The data visualists over at The Pudding have put together a fascinating analysis of pop music going back to the 1950s using an eight-point measure originally developed at MIT.
From the article:
In 2005, Tristan Jehan, a PhD student at MIT, published his dissertation, “Creating Music By Listening,” a framework for AI-created music. The immediate implication of Jehan’s work has not been the human-to-robot gift of art, but reducing a song to a small set of data points that say something about the song generally, such as “valence” (roughly the happy to sad spectrum) and “energy” (arousing to soporific). Shortly after completing his dissertation, Jehan co-founded a company called EchoNest, and the data became a pillar of Spotify’s recommendation systems, determining music similarity and accurately suggesting songs that sound alike.
This data is publicly available, and to measure whether songs sound similar, we’ll calculate the differences in EchoNest’s 8 data points for top songs in the Billboard Hot 100, a peer-reviewed method employed by other music researchers. In theory, the songs with most similar EchoNest values should sound similar as well.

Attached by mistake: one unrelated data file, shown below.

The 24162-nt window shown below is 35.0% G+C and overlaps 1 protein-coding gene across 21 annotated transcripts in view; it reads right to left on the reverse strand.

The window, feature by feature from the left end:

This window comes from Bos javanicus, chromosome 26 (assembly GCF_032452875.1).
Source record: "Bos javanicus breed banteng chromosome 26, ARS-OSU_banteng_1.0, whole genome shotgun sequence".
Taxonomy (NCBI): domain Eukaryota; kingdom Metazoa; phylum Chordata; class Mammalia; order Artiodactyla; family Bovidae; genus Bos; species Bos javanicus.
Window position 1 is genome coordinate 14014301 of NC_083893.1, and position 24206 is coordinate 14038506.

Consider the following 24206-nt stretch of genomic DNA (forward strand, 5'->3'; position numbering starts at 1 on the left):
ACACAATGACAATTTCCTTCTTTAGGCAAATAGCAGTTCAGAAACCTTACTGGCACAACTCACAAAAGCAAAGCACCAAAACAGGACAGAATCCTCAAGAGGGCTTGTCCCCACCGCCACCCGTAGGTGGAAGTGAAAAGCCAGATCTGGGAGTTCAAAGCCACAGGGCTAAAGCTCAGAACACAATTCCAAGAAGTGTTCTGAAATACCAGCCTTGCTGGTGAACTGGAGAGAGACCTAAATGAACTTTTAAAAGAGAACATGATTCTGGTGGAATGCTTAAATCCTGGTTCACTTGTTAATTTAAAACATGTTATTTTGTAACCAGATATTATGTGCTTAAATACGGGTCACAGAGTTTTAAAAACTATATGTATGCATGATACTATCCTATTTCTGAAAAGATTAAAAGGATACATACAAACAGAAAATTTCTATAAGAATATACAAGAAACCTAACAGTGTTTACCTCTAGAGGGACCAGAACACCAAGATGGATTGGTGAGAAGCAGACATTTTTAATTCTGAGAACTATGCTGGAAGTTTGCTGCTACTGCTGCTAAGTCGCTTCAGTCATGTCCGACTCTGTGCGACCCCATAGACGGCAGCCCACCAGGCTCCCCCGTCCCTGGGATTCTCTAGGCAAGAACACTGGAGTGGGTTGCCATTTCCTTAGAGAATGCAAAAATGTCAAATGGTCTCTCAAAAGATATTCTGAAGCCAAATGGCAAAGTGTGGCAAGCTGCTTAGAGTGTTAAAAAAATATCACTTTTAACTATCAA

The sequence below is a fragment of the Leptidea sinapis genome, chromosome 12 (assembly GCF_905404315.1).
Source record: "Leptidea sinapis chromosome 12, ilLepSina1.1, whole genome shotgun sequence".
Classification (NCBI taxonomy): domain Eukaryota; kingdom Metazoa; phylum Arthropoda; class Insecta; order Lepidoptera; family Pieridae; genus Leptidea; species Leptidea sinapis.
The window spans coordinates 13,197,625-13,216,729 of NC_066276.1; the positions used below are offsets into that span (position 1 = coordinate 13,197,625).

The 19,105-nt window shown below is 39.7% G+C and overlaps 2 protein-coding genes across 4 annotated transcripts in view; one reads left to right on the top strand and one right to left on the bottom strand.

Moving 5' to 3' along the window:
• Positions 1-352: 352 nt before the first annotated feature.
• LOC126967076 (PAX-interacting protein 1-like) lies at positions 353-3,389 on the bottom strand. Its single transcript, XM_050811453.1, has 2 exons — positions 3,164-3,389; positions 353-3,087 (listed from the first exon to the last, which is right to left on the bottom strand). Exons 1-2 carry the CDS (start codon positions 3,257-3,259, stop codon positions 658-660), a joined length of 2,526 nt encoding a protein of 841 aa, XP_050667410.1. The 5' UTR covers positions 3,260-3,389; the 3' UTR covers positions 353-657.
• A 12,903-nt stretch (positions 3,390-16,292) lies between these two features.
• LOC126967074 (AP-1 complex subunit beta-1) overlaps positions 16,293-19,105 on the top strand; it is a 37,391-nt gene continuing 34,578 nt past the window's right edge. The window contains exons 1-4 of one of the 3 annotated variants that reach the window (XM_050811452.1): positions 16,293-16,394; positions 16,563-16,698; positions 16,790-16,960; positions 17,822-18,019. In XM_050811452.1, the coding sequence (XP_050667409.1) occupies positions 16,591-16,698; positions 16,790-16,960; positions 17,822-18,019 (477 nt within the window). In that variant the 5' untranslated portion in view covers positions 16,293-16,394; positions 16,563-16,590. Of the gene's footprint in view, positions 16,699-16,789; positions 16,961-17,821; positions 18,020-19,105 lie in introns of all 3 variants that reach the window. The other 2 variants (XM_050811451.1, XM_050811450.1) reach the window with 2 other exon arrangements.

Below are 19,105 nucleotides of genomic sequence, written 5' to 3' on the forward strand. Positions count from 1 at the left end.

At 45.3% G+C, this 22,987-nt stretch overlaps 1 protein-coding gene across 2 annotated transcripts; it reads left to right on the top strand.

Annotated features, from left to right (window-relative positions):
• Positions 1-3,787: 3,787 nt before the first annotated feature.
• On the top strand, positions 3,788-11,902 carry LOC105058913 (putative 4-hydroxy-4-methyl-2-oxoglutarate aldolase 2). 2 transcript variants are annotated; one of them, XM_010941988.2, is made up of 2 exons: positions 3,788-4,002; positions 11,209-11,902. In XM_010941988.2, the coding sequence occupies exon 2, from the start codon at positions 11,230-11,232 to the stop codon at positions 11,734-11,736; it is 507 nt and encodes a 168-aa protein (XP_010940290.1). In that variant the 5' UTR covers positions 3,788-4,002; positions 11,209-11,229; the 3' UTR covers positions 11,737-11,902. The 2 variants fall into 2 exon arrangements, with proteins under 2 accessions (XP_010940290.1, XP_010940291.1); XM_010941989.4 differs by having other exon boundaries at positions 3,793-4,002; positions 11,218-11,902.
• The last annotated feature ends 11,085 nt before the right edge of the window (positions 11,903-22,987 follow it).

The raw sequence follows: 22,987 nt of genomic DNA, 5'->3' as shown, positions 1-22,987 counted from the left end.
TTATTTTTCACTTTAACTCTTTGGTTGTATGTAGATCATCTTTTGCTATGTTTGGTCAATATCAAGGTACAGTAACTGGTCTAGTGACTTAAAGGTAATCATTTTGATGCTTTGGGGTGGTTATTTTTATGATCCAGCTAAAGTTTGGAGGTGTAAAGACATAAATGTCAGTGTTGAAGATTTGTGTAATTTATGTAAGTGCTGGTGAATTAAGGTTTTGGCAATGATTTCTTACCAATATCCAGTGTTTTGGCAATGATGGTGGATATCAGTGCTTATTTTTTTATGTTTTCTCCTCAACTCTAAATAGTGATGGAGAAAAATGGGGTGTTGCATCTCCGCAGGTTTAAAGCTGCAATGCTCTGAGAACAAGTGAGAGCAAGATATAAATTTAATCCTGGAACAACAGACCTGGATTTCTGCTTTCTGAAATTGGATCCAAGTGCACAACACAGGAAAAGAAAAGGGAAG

The result is a trend toward similarity, with smaller distances among songs. To date, songs that charted between 2012 and 2016 were the most similar, according to EchoNest data.
John Seabrook is a staff writer at the New Yorker and author of The Song Machine, a history of pop music’s last 25 years of unstoppable hit-making sophistication. When he looked at this trend, what did he see?
“What I see,” he said, “is the enormous, quick but large scale shift from the kind of craft-like song-making process of people putting together lyrics and melody in a semi-organic setting to what I call the track-and-hook method…”
For the record, I like pop music, but this does seem to confirm my suspicion that it’s more canned and commercial than ever before. There’s nothing wrong with enjoying a piece of candy. You should just know that’s what you’re eating.